I didn't have to change shoes after my arthroscopy for a meniscus tear, so unless your existing shoes contributed to the tears I'd aim to stick with them, as its one less change to deal with during your return to running.
You'll be out for a little while after the op whilst your knee recovers, so its going to be around six months that you haven't been running. This is going to have had a big impact on your running fitness, so you need to start back slowly and accept its going to take you a while to get back to full fitness. Therefore you need to accept that you won't be able to run as fast as before for several months.
have a look at the mcmillan pace calculator, as it will give you predicted times for other distances based on your HM result (mcmillanrunning.com). Its not 100% accurate as we are all different, but should give you a good indication of what you could do in a 10k race.
I'd go with Millsy's plan as you need the intervals to push yourself harder than HM pace, and also the tempo to get used to running at HM pace.
One thing that may be worth considering is that my best HM times have been when I was marathon training - I ran sub 90 whilst preparing for my first marathon, and haven't beaten that time since (only getting close whilst marathon training last year). Maybe finding a 3:15 marathon training plan which includes a HM as preparation would help? The other way this may help is that you shift your focus away from the HM, as it sounds like you may have a mental block about running under 90 mins.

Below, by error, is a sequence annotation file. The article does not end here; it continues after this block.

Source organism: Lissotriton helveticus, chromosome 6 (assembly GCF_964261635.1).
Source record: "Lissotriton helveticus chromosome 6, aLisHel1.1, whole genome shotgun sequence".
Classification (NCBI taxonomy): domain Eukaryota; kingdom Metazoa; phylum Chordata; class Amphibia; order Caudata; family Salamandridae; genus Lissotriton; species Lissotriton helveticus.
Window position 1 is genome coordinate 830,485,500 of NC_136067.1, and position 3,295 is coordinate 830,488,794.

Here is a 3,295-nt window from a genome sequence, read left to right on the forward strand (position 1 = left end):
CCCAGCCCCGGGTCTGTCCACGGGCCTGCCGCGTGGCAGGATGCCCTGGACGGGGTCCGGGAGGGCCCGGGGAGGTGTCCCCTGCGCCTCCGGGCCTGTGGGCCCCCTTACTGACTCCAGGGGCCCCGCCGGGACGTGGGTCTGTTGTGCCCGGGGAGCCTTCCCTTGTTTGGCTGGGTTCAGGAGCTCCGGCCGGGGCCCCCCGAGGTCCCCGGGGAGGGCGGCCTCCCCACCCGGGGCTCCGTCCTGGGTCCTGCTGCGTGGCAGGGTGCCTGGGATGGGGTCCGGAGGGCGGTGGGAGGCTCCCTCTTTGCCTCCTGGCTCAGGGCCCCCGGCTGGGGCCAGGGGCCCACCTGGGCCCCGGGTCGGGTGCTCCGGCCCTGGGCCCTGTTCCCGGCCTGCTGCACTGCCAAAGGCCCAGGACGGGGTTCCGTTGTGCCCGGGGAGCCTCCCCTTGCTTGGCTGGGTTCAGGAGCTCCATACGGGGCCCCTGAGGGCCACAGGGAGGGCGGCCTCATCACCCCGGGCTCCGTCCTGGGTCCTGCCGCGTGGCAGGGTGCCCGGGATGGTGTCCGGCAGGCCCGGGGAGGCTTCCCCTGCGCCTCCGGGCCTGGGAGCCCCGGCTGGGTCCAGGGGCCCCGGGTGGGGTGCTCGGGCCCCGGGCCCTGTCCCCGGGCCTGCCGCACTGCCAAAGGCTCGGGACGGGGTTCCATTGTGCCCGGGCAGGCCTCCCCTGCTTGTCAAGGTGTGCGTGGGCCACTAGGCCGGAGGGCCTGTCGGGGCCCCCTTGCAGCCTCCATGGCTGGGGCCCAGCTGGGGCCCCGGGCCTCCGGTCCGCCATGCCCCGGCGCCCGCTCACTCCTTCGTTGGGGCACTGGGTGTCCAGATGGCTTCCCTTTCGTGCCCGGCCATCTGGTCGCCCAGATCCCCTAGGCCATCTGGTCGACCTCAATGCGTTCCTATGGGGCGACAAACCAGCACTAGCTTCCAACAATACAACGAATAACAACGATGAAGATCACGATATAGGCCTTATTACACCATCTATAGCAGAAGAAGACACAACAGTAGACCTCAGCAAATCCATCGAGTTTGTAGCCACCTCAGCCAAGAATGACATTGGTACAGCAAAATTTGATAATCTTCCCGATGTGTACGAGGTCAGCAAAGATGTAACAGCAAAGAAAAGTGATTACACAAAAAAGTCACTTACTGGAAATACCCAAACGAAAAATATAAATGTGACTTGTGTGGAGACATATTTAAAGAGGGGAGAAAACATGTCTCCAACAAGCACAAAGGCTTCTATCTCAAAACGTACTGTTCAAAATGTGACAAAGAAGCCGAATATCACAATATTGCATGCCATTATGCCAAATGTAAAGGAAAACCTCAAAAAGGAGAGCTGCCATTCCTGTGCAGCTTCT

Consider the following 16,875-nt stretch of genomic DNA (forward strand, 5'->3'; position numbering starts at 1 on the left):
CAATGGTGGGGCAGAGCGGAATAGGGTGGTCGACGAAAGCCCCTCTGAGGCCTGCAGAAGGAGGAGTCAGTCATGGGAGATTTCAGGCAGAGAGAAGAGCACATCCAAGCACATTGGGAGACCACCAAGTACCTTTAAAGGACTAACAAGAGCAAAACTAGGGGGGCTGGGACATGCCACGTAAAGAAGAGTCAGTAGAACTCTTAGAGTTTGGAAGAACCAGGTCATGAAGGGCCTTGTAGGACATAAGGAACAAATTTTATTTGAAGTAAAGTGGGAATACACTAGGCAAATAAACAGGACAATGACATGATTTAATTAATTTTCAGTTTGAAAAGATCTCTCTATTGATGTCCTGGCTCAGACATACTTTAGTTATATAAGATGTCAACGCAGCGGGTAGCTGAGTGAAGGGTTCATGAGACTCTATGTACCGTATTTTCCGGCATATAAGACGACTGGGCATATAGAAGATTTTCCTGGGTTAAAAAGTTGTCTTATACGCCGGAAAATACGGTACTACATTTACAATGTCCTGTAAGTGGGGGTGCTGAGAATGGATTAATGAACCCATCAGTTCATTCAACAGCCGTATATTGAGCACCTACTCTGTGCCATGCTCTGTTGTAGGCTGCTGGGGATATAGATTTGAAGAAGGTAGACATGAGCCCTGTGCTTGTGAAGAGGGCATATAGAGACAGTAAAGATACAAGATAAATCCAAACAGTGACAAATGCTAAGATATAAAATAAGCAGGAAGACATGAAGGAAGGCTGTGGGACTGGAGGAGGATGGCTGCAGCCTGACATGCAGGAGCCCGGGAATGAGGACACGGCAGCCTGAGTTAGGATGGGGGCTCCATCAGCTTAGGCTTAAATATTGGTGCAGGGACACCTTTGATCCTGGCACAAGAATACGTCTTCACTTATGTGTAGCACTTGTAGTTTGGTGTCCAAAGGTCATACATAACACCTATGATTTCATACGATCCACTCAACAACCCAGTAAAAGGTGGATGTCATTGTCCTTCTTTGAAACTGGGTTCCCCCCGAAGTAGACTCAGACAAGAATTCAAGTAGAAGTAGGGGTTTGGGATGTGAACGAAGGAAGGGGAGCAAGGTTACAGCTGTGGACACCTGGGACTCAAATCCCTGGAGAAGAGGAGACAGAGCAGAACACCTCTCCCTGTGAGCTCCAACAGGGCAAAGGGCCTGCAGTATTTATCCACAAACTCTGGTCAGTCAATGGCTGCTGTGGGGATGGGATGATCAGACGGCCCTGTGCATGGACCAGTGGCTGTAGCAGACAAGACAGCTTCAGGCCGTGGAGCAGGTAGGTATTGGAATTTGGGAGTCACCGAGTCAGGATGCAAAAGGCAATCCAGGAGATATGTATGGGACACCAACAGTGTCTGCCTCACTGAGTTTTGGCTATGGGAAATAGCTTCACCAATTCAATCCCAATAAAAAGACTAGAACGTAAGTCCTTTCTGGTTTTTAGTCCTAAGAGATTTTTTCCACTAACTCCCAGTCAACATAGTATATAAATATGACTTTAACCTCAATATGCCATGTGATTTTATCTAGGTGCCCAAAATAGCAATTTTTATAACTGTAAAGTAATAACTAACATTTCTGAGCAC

the "little more than HM" comment suggests you are running too fast, as your long runs should be at an easy pace. Have a look at the mcmillan pace calculator (mcmillanrunning.com), if you put in a recent race result it will give you a predicted marathon time and it will also give you a list of training paces based on your race pace.
NB the FM time it will give you will be more accurate based on an HM result than a 5k result etc, but is based on "equivalent" performance. If its your first full marathon the prediction will probably be a bit optimistic, as most runners will struggle to some extent in their first marathon over the last few miles.
I had this problem with a pair of Kinvara on one run, but realised it was due to my sock sitting too low on my ankle. It was easily solved by pulling my sock up.
Based on this, if your socks don't cover the spot where it rubs, I'd cover that spot with a plaster for a few runs. The repeated bending of the shoe fabric where it catches your achilles should soften it up and remove the problem. If this doesn't work you can then take the scissors to the top of the shoe to remove the excess material.